I always enjoy running my Chinese New Year printing workshops in January. Students recently enjoyed a special series of seasonally inspired printing sessions to make decorative table runners. Students used a library of Peranakan tile designs, Chinese auspicious flowers and Chinese written characters to create gorgeous personalised designs. Gong Xi Fa Cai!
Why Are Winter Flowers Popular in Singapore?
Since the government ramped up its anti-mozzie campaign, my house has been proudly pot-plant free. It suits my less-than-green thumb, but I admit that I miss having flowers and plants in the house. A recent visit to Fairprice Extra (the Super K-mart of Singapore) saw me come away with a huge bunch of peonies and plum blossoms - all created from hardy plastic! The saleslady and I had a good time chatting about the play on words for ‘flower’ in Chinese. There is a saying "Hua Kai Fu Gui (花开富貴)", which means, ‘When Flowers Bloom, Prosperity Comes’. In addition to looking nice, these flowers each have their own symbolism. For example, peach blossoms symbolise growth, prosperity, long life and romance - and thus popular with some single people! At any rate, these cold climate flowers remind me of a Chinese winter land, which is a refreshing thought in the tropical heat of Singapore.
Why is (Australian) Abalone Everywhere?
I’ve often noticed the expensive cans of abalone in glass cabinets at the supermarket checkout, but packing crates full of the stuff is suddenly almost blocking aisles. Another homophone (words that share the same pronunciation but have different meanings), abalone is known in Chinese as baoyu, which can also mean "assurance" (bao) and "surplus" (yu) in the year ahead. It’s a popular food to eat for business people, and since SMEs make up 99% of business in Singapore, that means almost everyone! In fact, you’ll see it commonly in new year corporate hampers and auspicious gift packs.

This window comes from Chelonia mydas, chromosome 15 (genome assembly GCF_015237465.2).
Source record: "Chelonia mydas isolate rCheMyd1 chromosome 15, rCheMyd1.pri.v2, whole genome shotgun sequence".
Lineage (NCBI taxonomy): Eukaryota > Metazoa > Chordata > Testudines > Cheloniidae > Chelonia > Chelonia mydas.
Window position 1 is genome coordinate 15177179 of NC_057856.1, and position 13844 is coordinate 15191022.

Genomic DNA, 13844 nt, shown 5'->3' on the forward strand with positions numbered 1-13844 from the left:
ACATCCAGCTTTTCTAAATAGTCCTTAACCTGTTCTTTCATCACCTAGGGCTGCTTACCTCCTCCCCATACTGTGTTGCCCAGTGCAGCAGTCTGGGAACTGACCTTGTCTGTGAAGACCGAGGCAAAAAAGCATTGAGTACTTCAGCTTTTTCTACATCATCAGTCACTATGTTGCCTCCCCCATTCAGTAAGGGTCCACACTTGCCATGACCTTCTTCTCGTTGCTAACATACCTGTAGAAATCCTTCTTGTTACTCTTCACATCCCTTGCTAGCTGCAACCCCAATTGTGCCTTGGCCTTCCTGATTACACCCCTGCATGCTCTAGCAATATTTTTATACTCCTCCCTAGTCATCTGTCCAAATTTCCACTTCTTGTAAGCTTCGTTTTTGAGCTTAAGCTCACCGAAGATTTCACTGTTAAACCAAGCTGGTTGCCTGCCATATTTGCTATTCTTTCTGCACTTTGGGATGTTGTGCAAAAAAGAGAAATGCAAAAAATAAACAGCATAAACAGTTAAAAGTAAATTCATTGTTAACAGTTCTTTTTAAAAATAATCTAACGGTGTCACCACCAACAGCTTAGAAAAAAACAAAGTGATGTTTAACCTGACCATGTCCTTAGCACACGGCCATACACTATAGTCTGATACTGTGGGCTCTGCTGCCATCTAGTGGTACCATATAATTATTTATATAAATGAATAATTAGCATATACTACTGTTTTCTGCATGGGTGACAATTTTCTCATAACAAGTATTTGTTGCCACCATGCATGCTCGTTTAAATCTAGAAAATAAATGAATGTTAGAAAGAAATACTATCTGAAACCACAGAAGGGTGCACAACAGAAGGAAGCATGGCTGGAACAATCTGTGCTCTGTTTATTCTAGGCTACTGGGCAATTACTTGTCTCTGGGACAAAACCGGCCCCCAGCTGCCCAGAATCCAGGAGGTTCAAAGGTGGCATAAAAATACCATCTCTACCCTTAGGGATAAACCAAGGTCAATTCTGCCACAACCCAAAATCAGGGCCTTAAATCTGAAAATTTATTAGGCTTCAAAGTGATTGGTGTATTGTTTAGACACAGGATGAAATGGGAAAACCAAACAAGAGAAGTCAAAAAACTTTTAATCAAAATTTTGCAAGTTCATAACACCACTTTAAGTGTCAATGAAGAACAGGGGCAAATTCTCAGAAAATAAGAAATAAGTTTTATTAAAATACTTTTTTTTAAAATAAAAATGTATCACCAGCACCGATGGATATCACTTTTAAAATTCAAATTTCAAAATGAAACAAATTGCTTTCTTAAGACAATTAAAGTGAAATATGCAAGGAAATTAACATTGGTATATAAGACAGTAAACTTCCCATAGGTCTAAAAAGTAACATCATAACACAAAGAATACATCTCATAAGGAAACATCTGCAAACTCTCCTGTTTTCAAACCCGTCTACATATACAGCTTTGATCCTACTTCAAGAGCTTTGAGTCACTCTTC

Why So Many Broomsticks?
Brooms of every kind are still popular in Singapore, even the type made of long twigs seen more often in children’s story tales. At this time of the year, they feature prominently at the front of our local hardware store along with cleaning cloths and storage baskets. I haven’t lived in China, but I noticed that as a high-school student in Japan, cleaning in mid winter was a big deal. I have clear memories of cleaning dusty old classrooms while shivering in my plastic slippers and school uniform. Wringing icy water in the winter wasn't much fun - but I guess was good for the soul! At least in Singapore, the weather is a bit more conducive to cleaning. And for those with a more relaxed outlook on having everything in its place, you could put off cleaning until the last minute. Why? Because after Chinese New Year arrives, one is not supposed to have any brooms around lest your luck is swept away. But with all the floral decorations and goodies around, you won't be short on that!